In this example, the trustworthiness assessment of HIS is studied. Generally, the rating of HIS trustworthiness can be . Table 5 shows the assessment criteria and the evaluation for each criterion in a HIS, derived from literature (Fu and Yang, 2012). Here, the evaluations on various criteria are treated as a set of observational data composed of IBSs. Based on our proposed method, various sets of interval probabilities are obtained when takes different values, as shown in Table 6. According to these results, the rating is appropriate for the given HIS.
’s value  

[0.0000, 0.0000]  [0.0000, 0.0000]  [0.0000, 0.0000]  [1.0000, 1.0000]  [0.0000, 0.0000]  
[0.0007, 0.0291]  [0.0007, 0.0558]  [0.0015, 0.1789]  [0.8187, 0.9961]  [0.0010, 0.1784]  
[0.0004, 0.0874]  [0.0004, 0.2284]  [0.0008, 0.4799]  [0.5187, 0.9978]  [0.0006, 0.4796]  
[0.0001, 0.0994]  [0.0001, 0.3615]  [0.0001, 0.6076]  [0.3919, 0.9996]  [0.0001, 0.6075]  
[0.0003, 0.1422]  [0.0003, 0.4503]  [0.0005, 0.6729]  [0.3262, 0.9986]  [0.0004, 0.6727] 
5 Conclusion
In this paper, the problem of parameter estimation based on belief structures has been studied. The proposed method provides a unified framework for this problem. Not only crisp belief structures but also uncertain belief structures — IBSs, are both can be handled. As an important technique in DS theory, it has the ability to handle various types of uncertain data and knowledge represented as belief structures.
Acknowledgements
The work is supported by National Natural Science Foundation of China, Grant No. 61174022.
References

Come et al. (2009)
Come, E., Oukhellou, L., Denoeux, T., Aknin, P., 2009. Learning from partially supervised data using mixture models and belief functions. Pattern Recognition 42 (3), 334–348.
 Dempster (1967) Dempster, A. P., 1967. Upper and lower probabilities induced by a multivalued mapping. Annals of Mathematics and Statistics 38 (2), 325–339.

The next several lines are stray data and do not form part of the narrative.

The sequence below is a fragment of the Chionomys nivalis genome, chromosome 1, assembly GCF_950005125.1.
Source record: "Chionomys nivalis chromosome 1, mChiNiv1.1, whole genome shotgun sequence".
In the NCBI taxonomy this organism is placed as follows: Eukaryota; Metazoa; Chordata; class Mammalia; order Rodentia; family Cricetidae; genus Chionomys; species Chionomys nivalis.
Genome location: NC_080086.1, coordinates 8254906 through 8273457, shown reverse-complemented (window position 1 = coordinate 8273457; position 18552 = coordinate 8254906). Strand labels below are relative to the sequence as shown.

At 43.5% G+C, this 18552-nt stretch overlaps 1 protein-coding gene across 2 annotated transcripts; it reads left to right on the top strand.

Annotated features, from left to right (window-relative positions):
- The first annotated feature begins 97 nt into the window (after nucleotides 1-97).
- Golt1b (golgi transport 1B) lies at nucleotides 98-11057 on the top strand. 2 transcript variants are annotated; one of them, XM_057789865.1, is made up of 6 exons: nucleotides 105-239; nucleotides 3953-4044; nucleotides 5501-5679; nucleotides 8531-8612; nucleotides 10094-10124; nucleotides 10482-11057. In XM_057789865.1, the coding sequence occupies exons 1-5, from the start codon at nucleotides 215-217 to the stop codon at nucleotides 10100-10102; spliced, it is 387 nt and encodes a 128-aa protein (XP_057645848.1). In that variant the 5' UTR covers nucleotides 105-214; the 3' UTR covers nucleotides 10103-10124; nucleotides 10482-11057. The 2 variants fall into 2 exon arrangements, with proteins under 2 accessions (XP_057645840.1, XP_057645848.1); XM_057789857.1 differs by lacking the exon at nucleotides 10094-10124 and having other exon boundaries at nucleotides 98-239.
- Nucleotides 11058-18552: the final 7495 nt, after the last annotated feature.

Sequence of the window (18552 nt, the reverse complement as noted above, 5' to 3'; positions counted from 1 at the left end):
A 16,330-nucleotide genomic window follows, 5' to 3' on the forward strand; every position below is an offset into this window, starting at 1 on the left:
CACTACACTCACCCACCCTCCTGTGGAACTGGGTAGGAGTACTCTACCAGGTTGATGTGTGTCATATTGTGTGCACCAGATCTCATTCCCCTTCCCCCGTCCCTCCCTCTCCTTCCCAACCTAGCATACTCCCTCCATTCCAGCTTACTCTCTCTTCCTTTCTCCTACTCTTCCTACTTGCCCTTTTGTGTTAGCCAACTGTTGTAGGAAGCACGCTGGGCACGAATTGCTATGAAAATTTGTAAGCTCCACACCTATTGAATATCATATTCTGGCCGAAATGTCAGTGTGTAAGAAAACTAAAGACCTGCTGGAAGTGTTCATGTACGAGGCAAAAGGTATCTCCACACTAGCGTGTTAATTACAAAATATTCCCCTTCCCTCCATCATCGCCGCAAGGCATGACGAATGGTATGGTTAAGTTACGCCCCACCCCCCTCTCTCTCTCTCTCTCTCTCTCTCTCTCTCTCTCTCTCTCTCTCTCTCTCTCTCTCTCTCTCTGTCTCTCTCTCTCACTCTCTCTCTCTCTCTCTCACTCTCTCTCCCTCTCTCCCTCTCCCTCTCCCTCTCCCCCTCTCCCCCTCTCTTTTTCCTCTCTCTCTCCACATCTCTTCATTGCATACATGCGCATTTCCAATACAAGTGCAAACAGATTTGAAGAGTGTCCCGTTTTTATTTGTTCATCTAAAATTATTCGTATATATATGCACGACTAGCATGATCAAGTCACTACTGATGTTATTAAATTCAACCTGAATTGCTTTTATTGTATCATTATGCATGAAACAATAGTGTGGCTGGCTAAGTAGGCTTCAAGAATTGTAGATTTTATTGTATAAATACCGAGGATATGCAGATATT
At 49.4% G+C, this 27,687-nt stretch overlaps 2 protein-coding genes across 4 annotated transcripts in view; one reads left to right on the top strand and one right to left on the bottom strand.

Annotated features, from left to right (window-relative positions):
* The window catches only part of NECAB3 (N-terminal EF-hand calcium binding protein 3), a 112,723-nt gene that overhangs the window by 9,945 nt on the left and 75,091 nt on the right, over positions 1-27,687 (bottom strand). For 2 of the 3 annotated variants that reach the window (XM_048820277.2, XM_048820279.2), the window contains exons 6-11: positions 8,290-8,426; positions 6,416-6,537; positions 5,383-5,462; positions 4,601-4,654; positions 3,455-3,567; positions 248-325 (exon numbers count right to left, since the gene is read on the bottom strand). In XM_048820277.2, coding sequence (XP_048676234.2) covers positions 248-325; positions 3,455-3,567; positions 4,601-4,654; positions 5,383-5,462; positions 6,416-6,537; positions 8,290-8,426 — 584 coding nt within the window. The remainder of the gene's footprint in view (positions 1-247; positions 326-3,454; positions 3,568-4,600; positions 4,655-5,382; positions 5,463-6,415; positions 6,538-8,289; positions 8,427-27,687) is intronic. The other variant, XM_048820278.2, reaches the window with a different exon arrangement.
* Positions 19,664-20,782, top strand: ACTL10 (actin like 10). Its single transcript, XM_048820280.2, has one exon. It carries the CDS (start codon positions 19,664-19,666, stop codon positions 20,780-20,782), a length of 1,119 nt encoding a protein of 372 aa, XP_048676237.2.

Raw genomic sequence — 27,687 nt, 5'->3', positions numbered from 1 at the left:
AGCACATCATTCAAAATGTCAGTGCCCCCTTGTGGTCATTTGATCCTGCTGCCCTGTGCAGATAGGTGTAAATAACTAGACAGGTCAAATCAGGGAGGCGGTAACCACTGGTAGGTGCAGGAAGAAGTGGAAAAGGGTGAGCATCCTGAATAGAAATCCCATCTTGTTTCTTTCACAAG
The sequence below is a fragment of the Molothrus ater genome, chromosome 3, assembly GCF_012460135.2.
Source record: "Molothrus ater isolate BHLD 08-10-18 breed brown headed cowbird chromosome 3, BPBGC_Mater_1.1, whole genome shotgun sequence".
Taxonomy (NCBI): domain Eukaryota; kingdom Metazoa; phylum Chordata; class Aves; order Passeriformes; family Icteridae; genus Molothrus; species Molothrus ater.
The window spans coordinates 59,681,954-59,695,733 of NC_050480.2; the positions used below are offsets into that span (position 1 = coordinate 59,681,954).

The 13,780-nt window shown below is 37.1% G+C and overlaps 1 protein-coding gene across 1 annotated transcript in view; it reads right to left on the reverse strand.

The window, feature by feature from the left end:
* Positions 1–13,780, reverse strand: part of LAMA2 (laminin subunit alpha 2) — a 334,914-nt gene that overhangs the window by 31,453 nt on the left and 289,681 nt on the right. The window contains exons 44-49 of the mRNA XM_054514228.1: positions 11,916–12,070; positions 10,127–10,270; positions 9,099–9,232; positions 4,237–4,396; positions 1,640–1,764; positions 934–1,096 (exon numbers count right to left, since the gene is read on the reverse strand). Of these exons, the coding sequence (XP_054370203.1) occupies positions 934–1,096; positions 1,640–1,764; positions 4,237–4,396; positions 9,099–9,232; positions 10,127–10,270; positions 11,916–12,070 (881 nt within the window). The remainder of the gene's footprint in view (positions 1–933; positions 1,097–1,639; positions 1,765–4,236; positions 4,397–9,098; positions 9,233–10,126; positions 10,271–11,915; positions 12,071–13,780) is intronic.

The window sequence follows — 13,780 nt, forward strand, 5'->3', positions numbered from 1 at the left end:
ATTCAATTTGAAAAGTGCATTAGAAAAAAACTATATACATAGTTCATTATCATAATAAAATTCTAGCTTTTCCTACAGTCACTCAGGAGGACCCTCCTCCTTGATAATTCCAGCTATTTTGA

Denoeux (2010) Denoeux, T., 2010. Maximum likelihood from evidential data: an extension of the EM algorithm. In: Proc. Int’l Conf. Soft Methods in Probability and Statistics (SMPS’10). pp. 181–188.
 Denoeux (2013) Denoeux, T., 2013. Maximum likelihood estimation from uncertain data in the belief function framework. IEEE Transactions on knowledge and data engineering 25 (1), 119–130.
 Durbach and Stewart (2012) Durbach, I. N., Stewart, T. J., 2012. Modeling uncertainty in multicriteria decision analysis. European Journal of Operational Research 223 (1), 1–14.
 Fu and Yang (2012) Fu, C., Yang, S., 2012. The conjunctive combination of intervalvalued belief structures from dependent sources. International Journal of Approximate Reasoning 53 (5), 769–785.
 Guo and Tanaka (2010) Guo, P., Tanaka, H., 2010. Decision making with interval probabilities. European Journal of Operational Research 203 (2), 444–454.
 Shafer (1976) Shafer, G., 1976. A Mathematical Theory of Evidence. Princeton University Press, Princeton.

Su et al. (2013)
Su, Z.G., Wang, Y.F., Wang, P.H., 2013. Parametric regression analysis of imprecise and uncertain data in the fuzzy belief function framework. International Journal of Approximate Reasoning 54 (8), 1217–1242.
 Tran and Duckstein (2002) Tran, L., Duckstein, L., 2002. Comparison of fuzzy numbers using a fuzzy distance measure. Fuzzy sets and Systems 130 (3), 331–341.
 Ugray et al. (2007) Ugray, Z., Lasdon, L., Plummer, J., Glover, F., Kelly, J., Martí, R., 2007. Scatter search and local NLP solvers: A multistart framework for global optimization. INFORMS Journal on Computing 19 (3), 328–340.
 Wang et al. (2006) Wang, Y.M., Yang, J.B., Xu, D.L., Chin, K.S., 2006. The evidential reasoning approach for multiple attribute decision analysis using interval belief degrees. European Journal of Operational Research 175 (1), 35–66.
 Yager (2001) Yager, R. R., 2001. Dempstershafer belief structures with interval valued focal weights. International Journal of Intelligent Systems 16 (4), 497–512.
 Yang et al. (2013) Yang, G.L., Yang, J.B., Liu, W.B., Li, X.X., 2013. Crossefficiency aggregation in DEA models using the evidentialreasoning approach. European Journal of Operational Research 231 (2), 393–404.

Yang and Xu (2013)
Yang, J.B., Xu, D.L., 2013. Evidential reasoning rule for evidence combination. Artificial Intelligence 205, 1–29.
Comments
There are no comments yet.